Some people are born with the innate ability, or better said disability, of not feeling pain – whatsoever. It’s not that they can’t feel anything, quite on the contrary – they still have a sense of texture, they feel pressure, they can feel a hug or handshake just like anyone, they experience warmth or coldness and so on – it’s just that any sensation that passes a certain threshold, effectively becoming pain, isn’t registered with these people.
That’s really weird, right? For a bit of insight into what’s it like living without physical pain, I’d recommend you read this NY Times piece on Ashlyn Blocker, a normal looking teenager from a small town called Patterson, GA who at first glace isn’t significantly different from any other kid her age. In the article, however, you’ll find out how she never cried as a baby, how she first burned her hand when she was only two years old or how later on in her teens she constantly bruised herself and had broken bones.
“The girl who feels no pain was in the kitchen, stirring ramen noodles, when the spoon slipped from her hand and dropped into the pot of boiling water. It was a school night; the TV was on in the living room, and her mother was folding clothes on the couch. Without thinking, Ashlyn Blocker reached her right hand in to retrieve the spoon, then took her hand out of the water and stood looking at it under the oven light. She walked a few steps to the sink and ran cold water over all her faded white scars, then called to her mother, “I just put my fingers in!” Her mother, Tara Blocker, dropped the clothes and rushed to her daughter’s side. “Oh, my lord!” she said — after 13 years, that same old fear — and then she got some ice and gently pressed it against her daughter’s hand, relieved that the burn wasn’t worse.” excerpt from the NY Times article.
Pain, like all sensations we experience, is there for a purpose. It’s there to protect us, to warn us if we’ve strayed too far, it lets us know that we’re in danger and we need help, and best of all it tells us that we need to stop whatever it is we’re doing that causes the pain. Some people, however, are on the other side of fence. There are millions of people in the world suffering from diseases that induce chronic, unbearable pain. Some of these people need to live with an acute sensation of pain for the rest of their lives, and most of the time painkillers don’t cut it or induce side effects that turns the patient into an emotional train wreck (see painkiller epidemic in America).
X-men – Subject 1 – mutation: “can feel no pain”
A team of European researchers recently analyzed the genome of an anonymous girl or woman from Germany, dubbed “Index Subject 1”, that in most respect is just like Ashlyn – she can’t feel any pain. Photos published in a paper about her show severe injuries to her head, face and knee, the latter of which she has fractured multiple times. After comparing her genome with several human genome databases, such as “1,000 Genomes,” which includes all the genes of 1,092 people from 14 populations, the researchers identified a specific gene mutation in Index Subject 1 that couldn’t be found in in any of the human genome databases they scoured.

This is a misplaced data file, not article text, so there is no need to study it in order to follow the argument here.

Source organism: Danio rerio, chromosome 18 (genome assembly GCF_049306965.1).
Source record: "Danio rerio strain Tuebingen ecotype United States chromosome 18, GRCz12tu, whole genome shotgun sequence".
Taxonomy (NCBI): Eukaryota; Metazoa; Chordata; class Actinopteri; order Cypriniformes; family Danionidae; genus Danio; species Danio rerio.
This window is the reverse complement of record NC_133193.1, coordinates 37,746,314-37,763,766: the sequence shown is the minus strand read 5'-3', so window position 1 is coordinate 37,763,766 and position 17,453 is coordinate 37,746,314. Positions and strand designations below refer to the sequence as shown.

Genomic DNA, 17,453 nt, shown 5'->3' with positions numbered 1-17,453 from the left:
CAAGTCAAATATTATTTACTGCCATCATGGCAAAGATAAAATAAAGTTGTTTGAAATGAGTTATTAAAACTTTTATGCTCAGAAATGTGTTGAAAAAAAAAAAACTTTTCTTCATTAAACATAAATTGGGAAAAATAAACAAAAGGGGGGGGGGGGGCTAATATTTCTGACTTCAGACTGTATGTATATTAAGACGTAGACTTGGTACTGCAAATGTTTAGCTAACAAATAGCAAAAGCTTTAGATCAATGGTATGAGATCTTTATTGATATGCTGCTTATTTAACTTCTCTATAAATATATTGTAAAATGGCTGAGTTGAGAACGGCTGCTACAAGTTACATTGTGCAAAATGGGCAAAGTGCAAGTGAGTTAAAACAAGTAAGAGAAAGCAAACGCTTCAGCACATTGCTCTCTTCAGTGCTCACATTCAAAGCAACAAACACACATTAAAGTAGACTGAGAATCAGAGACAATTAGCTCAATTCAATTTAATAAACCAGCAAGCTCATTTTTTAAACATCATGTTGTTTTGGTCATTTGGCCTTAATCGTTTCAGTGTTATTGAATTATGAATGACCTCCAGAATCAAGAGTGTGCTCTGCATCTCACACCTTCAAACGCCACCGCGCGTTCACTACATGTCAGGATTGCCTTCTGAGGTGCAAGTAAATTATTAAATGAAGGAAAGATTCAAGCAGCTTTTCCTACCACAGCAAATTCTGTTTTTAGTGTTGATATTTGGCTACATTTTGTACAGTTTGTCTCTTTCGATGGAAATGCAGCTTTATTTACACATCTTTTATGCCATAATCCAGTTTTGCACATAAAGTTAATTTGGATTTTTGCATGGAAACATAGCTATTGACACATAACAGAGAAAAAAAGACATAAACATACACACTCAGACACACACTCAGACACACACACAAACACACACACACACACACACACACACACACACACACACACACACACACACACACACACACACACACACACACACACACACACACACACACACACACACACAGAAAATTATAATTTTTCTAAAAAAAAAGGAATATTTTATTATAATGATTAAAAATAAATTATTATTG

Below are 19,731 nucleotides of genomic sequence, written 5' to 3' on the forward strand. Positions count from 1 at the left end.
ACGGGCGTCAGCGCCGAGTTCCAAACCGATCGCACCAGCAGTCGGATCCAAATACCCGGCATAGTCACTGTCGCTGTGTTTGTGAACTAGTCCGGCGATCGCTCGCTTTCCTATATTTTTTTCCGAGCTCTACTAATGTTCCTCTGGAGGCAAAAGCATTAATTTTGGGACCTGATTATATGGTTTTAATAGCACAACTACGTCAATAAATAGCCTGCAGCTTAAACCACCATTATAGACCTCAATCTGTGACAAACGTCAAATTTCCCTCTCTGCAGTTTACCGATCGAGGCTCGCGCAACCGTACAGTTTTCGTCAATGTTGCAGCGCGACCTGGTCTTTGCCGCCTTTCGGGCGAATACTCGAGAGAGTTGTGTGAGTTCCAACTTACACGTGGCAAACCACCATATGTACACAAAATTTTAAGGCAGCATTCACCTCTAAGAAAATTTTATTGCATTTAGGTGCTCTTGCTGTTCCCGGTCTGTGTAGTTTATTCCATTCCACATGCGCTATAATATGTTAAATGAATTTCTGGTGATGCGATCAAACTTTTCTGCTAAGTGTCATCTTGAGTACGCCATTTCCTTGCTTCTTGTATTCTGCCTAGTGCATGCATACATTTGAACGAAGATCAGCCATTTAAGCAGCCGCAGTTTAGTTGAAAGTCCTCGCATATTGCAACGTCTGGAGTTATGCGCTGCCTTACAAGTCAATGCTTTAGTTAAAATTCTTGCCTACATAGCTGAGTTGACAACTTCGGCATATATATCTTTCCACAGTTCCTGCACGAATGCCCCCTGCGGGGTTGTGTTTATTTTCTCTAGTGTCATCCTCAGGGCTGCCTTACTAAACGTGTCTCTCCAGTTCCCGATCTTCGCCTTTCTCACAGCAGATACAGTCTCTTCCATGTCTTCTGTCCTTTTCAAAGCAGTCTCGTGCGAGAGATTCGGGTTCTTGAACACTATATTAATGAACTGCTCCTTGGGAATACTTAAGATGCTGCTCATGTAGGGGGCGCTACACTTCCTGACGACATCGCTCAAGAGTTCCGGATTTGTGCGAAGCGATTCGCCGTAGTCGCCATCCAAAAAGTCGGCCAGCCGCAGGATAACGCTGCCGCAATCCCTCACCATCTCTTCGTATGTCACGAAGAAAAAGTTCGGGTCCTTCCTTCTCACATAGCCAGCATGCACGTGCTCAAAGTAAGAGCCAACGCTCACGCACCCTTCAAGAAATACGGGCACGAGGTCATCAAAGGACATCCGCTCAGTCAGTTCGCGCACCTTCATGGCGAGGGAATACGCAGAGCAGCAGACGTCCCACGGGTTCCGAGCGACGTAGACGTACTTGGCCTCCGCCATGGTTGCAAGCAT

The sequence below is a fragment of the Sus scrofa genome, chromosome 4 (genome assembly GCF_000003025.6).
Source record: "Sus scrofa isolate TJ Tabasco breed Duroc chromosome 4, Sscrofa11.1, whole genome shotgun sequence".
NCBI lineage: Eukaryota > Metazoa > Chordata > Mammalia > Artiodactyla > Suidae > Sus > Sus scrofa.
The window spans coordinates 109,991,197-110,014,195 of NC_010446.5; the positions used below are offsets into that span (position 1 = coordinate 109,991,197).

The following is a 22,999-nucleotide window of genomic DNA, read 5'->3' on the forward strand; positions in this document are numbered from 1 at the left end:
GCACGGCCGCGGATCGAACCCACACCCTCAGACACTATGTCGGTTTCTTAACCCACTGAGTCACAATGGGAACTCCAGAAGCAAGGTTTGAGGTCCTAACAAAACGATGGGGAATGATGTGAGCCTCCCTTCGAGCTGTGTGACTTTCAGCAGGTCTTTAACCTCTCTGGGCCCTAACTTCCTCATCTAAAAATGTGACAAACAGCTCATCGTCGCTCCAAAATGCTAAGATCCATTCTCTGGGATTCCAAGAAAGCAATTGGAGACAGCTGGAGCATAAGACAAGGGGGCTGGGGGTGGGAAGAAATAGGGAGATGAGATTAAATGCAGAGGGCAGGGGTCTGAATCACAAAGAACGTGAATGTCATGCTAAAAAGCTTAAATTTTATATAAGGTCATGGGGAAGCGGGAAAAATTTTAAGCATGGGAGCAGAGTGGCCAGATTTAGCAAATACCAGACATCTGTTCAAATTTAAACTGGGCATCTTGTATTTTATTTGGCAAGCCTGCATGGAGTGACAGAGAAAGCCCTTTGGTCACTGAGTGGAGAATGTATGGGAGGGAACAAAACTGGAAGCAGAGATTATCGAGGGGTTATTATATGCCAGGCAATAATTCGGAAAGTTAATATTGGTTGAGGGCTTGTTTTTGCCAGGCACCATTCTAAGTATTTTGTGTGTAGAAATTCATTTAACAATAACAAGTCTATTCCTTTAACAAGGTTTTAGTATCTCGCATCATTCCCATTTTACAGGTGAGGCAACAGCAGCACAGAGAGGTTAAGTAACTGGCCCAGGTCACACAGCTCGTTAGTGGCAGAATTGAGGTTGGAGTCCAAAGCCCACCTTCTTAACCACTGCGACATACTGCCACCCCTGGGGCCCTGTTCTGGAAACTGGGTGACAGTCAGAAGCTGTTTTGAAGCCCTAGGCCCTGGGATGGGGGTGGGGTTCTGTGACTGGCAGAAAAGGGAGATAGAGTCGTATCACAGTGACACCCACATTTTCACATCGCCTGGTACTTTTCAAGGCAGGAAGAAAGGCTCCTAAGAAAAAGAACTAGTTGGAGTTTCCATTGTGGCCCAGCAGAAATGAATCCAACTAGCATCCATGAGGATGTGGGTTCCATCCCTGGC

This almost unique mutation (the researchers have since found a male also carrying it Index Subject 2 – to no surprise, the man can’t also feel pain) affected a gene called SCN11A that makes a protein that controls how much sodium goes in and out of cells in the human body. Sodium channels are indispensable for relaying information back and forth nerve endings in the body, and apparently the particular type of sodium channel that was mutated in Index Subject 1 is abundant in nociceptors, the types of nerves that sense pain. The pieces of puzzles seem to fit nicely, however intuitive how this may all seem, the scientists still had to test this assumption.
They introduced the mutated gene into 101 lab mice. Of these, 11 gave themselves self-inflicting wounds suggesting that they couldn’t feel the pain. Also, to be sure, the researchers injected the mice with a chemical that caused their paws to swell up. The mice which underwent the successful mutation didn’t try to protect the swollen paw like the other, normal mice did. When subjected to high temperature, the mutated mice showed no sign of discomfort, again compared to normal mice. Also, as another important indicator, mutated mice bowels didn’t move as well as normal mice – digestive issues, sometimes severe, are common among people who can’t experience pain.
The findings published in Nature are nothing short of remarkable, hinting that indeed this single gene mutation is what causes some people, like Ashlyn, to live in world without physical pain. By better understanding the sodium channel mechanics, it’s foreseeable that one day researchers might be able to craft painkillers that exploit the symptoms of Index Subject 1, but with temporary effects. Remember, pain is good.
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